The biggest UX mistake in e-commerce: discount code input on the checkout page

Increasing the conversion rate by removing the unnecessary friction from the purchase flow

Gajus Kuizinas
5 min readAug 7, 2017

It has been over 6 months now that I am working on GO2CINEMA – a cinema ticket booking engine for the UK. My venture into the startup world exposed me to a large number of startup founders. Whenever I am introduced to a new startup I try to offer useful feedback to my fellow entrepreneurs – after all, thorough, technical feedback is one of the most valuable assets when building a product.

Today I’d like to discuss an anti-pattern that I see many (most?) e-commerce startups do: discount code input on the checkout page.

tl;dr; Do not add discount code input to the checkout page. It will distract people from finishing the purchase and make them second-guess the decision. There are better ways to distribute promotions to new and existing customers, e.g. campaign URLs.

Discount code input on the checkout page.

By the time a user gets to the checkout page, the user has already made a relatively firm commitment to proceed with the purchase. Your task is simple: streamline the process. You need to remove any distractions that would make the user change his mind.

Lets think what happens when user sees “Enter discount code” just before proceeding to purchase:

Peter saw a tweet about a new service that is offering a virtual sales assistant that will engage customers on his e-commerce website and this way increase conversion rate.

Peter goes to the service website and he is instantly mesmerised by the beautiful illustrations demonstrating increased user conversion rates and overwhelmed by the thought of employing ML and AI to communicate with his customers.

The service costs a lot. However, Peter thinks the price is worth the service and proceeds to the purchase page. BUT WAIT! What is this?

[Peter sees “Enter discount code” input.]

Peter realises that he could save if he found a discount code. Peter goes to Google “discount code X 2017”. No discount code come up. However, while searching, Peter saw ads for the competitor service. Peter goes back to complete the purchase.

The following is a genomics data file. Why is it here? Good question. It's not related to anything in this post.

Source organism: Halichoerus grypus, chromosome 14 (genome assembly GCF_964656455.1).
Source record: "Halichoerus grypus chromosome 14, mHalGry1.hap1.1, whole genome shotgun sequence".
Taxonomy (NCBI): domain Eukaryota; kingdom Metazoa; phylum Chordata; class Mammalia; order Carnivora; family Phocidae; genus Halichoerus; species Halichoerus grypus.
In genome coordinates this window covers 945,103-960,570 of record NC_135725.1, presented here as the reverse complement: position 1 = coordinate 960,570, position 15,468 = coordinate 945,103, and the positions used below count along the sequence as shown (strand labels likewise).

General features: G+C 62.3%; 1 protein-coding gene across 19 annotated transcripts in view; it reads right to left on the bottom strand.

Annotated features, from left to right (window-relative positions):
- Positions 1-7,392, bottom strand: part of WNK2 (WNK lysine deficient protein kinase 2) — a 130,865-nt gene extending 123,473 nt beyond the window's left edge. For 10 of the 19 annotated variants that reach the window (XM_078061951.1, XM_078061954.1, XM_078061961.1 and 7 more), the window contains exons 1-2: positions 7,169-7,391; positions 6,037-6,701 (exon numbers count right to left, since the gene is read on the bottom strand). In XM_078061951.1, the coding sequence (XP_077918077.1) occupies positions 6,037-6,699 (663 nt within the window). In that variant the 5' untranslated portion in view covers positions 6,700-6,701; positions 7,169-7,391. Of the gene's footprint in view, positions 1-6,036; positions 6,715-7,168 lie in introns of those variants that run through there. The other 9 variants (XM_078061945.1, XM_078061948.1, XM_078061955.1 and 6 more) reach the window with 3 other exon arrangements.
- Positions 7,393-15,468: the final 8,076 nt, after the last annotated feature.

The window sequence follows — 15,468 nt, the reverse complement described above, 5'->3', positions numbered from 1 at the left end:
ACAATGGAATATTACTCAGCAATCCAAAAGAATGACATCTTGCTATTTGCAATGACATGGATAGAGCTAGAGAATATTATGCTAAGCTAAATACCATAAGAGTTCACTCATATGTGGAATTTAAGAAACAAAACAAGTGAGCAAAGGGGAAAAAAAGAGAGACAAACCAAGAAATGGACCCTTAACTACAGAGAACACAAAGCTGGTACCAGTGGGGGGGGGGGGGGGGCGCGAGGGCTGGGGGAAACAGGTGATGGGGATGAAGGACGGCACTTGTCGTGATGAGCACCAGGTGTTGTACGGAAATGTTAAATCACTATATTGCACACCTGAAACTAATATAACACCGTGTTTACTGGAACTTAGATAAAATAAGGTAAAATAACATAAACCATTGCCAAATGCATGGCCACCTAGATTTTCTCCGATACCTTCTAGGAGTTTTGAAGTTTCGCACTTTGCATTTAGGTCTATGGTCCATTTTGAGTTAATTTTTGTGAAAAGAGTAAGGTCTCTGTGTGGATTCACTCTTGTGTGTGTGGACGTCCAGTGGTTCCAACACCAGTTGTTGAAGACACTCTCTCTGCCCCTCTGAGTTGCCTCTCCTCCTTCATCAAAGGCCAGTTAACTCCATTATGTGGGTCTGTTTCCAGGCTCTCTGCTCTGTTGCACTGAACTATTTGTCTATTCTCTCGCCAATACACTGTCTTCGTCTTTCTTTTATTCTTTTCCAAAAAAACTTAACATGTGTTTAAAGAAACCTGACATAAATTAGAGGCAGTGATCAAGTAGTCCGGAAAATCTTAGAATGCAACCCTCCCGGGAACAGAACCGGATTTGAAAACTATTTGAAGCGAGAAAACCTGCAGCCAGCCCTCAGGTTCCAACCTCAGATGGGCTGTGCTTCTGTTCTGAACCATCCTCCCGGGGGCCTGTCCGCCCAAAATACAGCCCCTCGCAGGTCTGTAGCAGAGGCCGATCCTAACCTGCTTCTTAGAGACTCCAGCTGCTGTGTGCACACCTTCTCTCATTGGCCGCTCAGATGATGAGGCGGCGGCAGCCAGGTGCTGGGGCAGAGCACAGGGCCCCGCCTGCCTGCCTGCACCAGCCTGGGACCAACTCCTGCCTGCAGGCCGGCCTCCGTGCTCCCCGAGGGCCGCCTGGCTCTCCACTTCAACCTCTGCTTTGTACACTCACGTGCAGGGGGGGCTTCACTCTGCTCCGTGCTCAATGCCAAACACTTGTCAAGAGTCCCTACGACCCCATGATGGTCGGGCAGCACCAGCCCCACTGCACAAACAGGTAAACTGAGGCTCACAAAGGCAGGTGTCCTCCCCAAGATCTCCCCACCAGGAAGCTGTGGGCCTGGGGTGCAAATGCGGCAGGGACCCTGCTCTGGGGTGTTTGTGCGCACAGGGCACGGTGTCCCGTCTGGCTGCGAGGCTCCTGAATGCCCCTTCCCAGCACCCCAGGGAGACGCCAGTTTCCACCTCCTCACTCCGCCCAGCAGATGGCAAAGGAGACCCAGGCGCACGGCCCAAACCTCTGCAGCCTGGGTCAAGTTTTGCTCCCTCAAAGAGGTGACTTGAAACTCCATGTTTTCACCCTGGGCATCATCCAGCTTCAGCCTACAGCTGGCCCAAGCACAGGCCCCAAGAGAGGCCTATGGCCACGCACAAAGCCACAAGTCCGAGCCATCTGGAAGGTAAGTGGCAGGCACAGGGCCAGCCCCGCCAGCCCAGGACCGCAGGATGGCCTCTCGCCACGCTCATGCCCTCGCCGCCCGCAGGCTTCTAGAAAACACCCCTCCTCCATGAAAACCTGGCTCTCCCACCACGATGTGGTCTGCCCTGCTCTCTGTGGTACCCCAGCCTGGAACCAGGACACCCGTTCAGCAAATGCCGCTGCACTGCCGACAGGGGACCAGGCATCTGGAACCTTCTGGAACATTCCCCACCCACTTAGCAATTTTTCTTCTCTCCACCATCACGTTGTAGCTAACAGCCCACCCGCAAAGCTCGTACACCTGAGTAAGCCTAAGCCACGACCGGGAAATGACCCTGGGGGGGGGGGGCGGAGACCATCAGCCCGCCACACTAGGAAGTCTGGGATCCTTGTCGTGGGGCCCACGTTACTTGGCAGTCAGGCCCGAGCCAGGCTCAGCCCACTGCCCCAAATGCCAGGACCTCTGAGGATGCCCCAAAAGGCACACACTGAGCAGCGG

This time Peter is no longer sure whether this is such a good deal. Peter starts to ask questions: How much do the competitors charge? Where can I obtain a discount code? Does it really use ML and AI as the landing page implies?

Peter decides to postpone purchase until he can answer these questions.

The moral of the story is self explanatory – remove any distractions from the purchase flow. This includes,

  • Ensure that the page loads fast. If you are going to make me wait 5 seconds, thats enough time for me to re-think my decision to buy.
  • Hide navigation, support information, ads, etc. Navigation is just another component that can trigger fight-or-flight instinct before opening your wallet. Even including support contact number might prompt user to ask more questions before proceeding with the purchase.
Compare the header navigation of the main Fandango website VS Fandango purchase flow.

You want the customers to buy on instinct. It might sound evil, but thats what the big boys are doing (e.g. Amazon and 1-Click Ordering) and it works.

Amazon 1-Click Ordering in real life. Pressing the button adds Tide to your Amazon shopping basket.

A better way to distribute rewards

Discount codes remain an effective method to win new customers and establish loyalty of the existing customers. You should continue to use them, just ensure that it does not impact the main purchase flow. One way to do this is by creating campaign URLs.

You can include a discount code as part of the URL (e.g. or create a temporary landing page for a specific campaign (e.g. The URL itself can be used to make the offer appear more exclusive (“vip-invitation”) and targeted to a specific group (“Harry Potter Fans”). After user hits the page, great him with a message explaining that a discount has been applied to their future purchase.

A side-benefit of the campaign URLs is that customers will be sharing the URL to your website with their friends, on coupon websites and discount hunter forums.

Designing GO2CINEMA purchase flow

I have started GO2CINEMA with 1 goal: create fast, simple and secure cinema ticket booking. It turned out to be a hell of a challenge. Every cinema has different ticket types, different ticket age policy, different ticket reservation fees, even different tickets for different seat types, etc.

I have managed to standardise the ticket purchase process across all of the UK cinemas. It takes 3-clicks (10–30 seconds) to complete the transaction. I have been testing the purchase and going to the cinema with my friends and family. However, I need more feedback!

Email me ( if you are planning going to the cinema and would like to participate in testing. If you are in London, we could even hit a movie together. 😄

Lets all go to the cinema

If you can give feedback, an SEO advice, a business advice, know an angel investor, know someone who can write an article about GO2CINEMA, make a tweet, invite me to a conference, a radio talk show, etc. or just want to express your support/ curiosity and say “Hi!”, email me at or DM via Twitter,

You rock!

Bonus: How to use the coupon code input to your advantage as a consumer

Immediately when I started drafting this article, the first thought that came to my mind – I should create a browser extension that automatically finds the best coupon code for the website I am browsing. Turns out that someone has beat me to it.

Honey finds the best coupon code and applies it to your order with a single click of a button. No more going to search for a discount code!



Gajus Kuizinas

Founder, engineer interested in JavaScript, PostgreSQL and DevOps. Follow me on Twitter for outbursts about startups & engineering.